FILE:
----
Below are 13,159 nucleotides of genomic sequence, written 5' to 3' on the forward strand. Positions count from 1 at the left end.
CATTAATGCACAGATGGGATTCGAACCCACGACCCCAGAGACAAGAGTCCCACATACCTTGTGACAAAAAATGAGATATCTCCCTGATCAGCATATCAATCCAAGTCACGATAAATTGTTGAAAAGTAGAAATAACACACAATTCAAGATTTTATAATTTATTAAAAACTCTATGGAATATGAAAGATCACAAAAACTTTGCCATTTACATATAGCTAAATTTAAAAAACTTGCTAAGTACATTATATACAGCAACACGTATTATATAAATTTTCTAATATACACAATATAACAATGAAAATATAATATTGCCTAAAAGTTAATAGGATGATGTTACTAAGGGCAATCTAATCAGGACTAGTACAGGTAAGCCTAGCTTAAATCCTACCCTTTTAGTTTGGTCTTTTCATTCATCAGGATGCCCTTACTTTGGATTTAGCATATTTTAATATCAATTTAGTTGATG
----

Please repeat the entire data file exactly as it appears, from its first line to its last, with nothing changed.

Below are 13,159 nucleotides of genomic sequence, written 5' to 3' on the forward strand. Positions count from 1 at the left end.
CATTAATGCACAGATGGGATTCGAACCCACGACCCCAGAGACAAGAGTCCCACATACCTTGTGACAAAAAATGAGATATCTCCCTGATCAGCATATCAATCCAAGTCACGATAAATTGTTGAAAAGTAGAAATAACACACAATTCAAGATTTTATAATTTATTAAAAACTCTATGGAATATGAAAGATCACAAAAACTTTGCCATTTACATATAGCTAAATTTAAAAAACTTGCTAAGTACATTATATACAGCAACACGTATTATATAAATTTTCTAATATACACAATATAACAATGAAAATATAATATTGCCTAAAAGTTAATAGGATGATGTTACTAAGGGCAATCTAATCAGGACTAGTACAGGTAAGCCTAGCTTAAATCCTACCCTTTTAGTTTGGTCTTTTCATTCATCAGGATGCCCTTACTTTGGATTTAGCATATTTTAATATCAATTTAGTTGATG